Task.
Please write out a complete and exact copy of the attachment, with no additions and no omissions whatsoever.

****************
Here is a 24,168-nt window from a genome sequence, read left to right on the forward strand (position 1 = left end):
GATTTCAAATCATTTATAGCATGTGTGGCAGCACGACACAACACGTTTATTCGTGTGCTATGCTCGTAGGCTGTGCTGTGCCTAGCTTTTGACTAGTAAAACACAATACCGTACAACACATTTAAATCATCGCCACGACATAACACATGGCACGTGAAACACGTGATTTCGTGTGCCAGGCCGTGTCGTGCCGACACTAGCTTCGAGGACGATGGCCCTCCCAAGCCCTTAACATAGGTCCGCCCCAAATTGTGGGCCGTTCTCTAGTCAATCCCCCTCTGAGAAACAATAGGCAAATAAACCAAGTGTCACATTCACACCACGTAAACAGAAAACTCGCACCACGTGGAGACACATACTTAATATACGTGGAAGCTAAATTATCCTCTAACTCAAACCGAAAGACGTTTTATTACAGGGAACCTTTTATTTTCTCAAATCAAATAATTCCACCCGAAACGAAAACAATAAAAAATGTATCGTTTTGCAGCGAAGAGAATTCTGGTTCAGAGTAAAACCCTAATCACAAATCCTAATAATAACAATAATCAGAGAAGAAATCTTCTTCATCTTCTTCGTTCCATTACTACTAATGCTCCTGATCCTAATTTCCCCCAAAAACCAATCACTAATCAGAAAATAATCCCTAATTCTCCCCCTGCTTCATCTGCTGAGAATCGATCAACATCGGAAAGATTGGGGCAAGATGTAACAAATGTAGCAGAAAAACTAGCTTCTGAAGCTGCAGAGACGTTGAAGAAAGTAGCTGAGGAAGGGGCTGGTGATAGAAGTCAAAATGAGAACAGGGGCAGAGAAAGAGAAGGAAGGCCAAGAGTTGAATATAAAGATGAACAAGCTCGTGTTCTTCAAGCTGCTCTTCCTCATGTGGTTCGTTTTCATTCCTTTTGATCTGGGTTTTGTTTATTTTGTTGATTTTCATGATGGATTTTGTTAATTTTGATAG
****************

Here is a 24,168-nt window from a genome sequence, read left to right on the forward strand (position 1 = left end):
GATTTCAAATCATTTATAGCATGTGTGGCAGCACGACACAACACGTTTATTCGTGTGCTATGCTCGTAGGCTGTGCTGTGCCTAGCTTTTGACTAGTAAAACACAATACCGTACAACACATTTAAATCATCGCCACGACATAACACATGGCACGTGAAACACGTGATTTCGTGTGCCAGGCCGTGTCGTGCCGACACTAGCTTCGAGGACGATGGCCCTCCCAAGCCCTTAACATAGGTCCGCCCCAAATTGTGGGCCGTTCTCTAGTCAATCCCCCTCTGAGAAACAATAGGCAAATAAACCAAGTGTCACATTCACACCACGTAAACAGAAAACTCGCACCACGTGGAGACACATACTTAATATACGTGGAAGCTAAATTATCCTCTAACTCAAACCGAAAGACGTTTTATTACAGGGAACCTTTTATTTTCTCAAATCAAATAATTCCACCCGAAACGAAAACAATAAAAAATGTATCGTTTTGCAGCGAAGAGAATTCTGGTTCAGAGTAAAACCCTAATCACAAATCCTAATAATAACAATAATCAGAGAAGAAATCTTCTTCATCTTCTTCGTTCCATTACTACTAATGCTCCTGATCCTAATTTCCCCCAAAAACCAATCACTAATCAGAAAATAATCCCTAATTCTCCCCCTGCTTCATCTGCTGAGAATCGATCAACATCGGAAAGATTGGGGCAAGATGTAACAAATGTAGCAGAAAAACTAGCTTCTGAAGCTGCAGAGACGTTGAAGAAAGTAGCTGAGGAAGGGGCTGGTGATAGAAGTCAAAATGAGAACAGGGGCAGAGAAAGAGAAGGAAGGCCAAGAGTTGAATATAAAGATGAACAAGCTCGTGTTCTTCAAGCTGCTCTTCCTCATGTGGTTCGTTTTCATTCCTTTTGATCTGGGTTTTGTTTATTTTGTTGATTTTCATGATGGATTTTGTTAATTTTGATAG